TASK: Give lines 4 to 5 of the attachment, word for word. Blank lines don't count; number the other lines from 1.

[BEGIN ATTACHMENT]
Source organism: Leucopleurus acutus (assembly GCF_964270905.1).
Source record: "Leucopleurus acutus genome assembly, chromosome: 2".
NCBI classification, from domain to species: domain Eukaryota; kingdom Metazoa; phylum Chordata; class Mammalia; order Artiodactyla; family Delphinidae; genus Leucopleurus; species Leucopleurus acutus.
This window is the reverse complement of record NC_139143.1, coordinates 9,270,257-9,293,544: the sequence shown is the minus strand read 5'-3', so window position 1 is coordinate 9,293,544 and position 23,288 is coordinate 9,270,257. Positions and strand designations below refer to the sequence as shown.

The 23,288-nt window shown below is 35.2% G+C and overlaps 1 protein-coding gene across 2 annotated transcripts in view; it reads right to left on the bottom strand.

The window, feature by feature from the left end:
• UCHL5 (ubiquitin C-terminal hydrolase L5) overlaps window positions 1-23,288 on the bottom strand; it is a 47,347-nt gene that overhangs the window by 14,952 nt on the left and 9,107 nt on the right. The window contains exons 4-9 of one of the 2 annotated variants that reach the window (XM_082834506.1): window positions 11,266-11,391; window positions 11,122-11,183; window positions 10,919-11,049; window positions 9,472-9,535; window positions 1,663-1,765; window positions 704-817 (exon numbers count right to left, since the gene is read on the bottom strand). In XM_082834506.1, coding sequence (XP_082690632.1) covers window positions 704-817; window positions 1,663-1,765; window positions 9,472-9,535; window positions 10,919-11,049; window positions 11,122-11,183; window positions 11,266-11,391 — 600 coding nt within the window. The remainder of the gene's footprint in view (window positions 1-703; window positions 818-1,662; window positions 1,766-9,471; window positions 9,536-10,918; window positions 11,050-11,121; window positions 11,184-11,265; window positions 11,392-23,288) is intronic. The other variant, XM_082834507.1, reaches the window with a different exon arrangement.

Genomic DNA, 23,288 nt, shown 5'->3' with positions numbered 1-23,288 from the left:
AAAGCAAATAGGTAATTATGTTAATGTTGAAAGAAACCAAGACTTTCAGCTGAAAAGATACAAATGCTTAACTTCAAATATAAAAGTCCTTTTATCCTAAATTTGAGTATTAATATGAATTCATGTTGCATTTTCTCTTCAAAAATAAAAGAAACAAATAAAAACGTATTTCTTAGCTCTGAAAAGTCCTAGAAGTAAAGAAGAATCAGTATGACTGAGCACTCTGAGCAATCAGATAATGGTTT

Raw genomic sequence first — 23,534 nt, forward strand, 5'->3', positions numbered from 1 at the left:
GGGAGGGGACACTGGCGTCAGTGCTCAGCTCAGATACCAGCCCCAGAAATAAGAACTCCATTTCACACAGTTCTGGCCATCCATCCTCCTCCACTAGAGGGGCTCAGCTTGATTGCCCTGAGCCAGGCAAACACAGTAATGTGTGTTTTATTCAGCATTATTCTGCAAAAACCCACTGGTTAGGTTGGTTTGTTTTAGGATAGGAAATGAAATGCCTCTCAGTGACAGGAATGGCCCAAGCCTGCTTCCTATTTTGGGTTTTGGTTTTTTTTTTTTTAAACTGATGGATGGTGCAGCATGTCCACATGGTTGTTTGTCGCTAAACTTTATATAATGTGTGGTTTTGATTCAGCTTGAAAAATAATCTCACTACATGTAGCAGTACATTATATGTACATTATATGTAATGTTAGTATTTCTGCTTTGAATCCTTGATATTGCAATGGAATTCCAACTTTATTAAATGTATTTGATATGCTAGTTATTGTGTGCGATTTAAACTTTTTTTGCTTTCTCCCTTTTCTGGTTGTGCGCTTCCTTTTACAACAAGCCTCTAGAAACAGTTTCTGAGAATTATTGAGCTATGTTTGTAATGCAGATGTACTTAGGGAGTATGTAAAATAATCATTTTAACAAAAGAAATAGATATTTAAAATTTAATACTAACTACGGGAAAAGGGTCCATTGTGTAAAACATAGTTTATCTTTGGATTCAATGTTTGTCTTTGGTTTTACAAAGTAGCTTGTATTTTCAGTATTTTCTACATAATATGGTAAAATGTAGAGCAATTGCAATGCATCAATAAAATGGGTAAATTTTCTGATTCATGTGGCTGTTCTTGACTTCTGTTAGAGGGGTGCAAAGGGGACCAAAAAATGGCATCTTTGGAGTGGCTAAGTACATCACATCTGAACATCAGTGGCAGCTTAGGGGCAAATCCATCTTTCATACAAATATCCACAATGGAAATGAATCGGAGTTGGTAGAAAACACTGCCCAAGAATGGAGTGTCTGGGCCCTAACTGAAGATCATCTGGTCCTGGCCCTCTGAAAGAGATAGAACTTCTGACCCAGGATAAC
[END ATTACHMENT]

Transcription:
This window is the reverse complement of record NC_139143.1, coordinates 9,270,257-9,293,544: the sequence shown is the minus strand read 5'-3', so window position 1 is coordinate 9,293,544 and position 23,288 is coordinate 9,270,257. Positions and strand designations below refer to the sequence as shown.

The 23,288-nt window shown below is 35.2% G+C and overlaps 1 protein-coding gene across 2 annotated transcripts in view; it reads right to left on the bottom strand.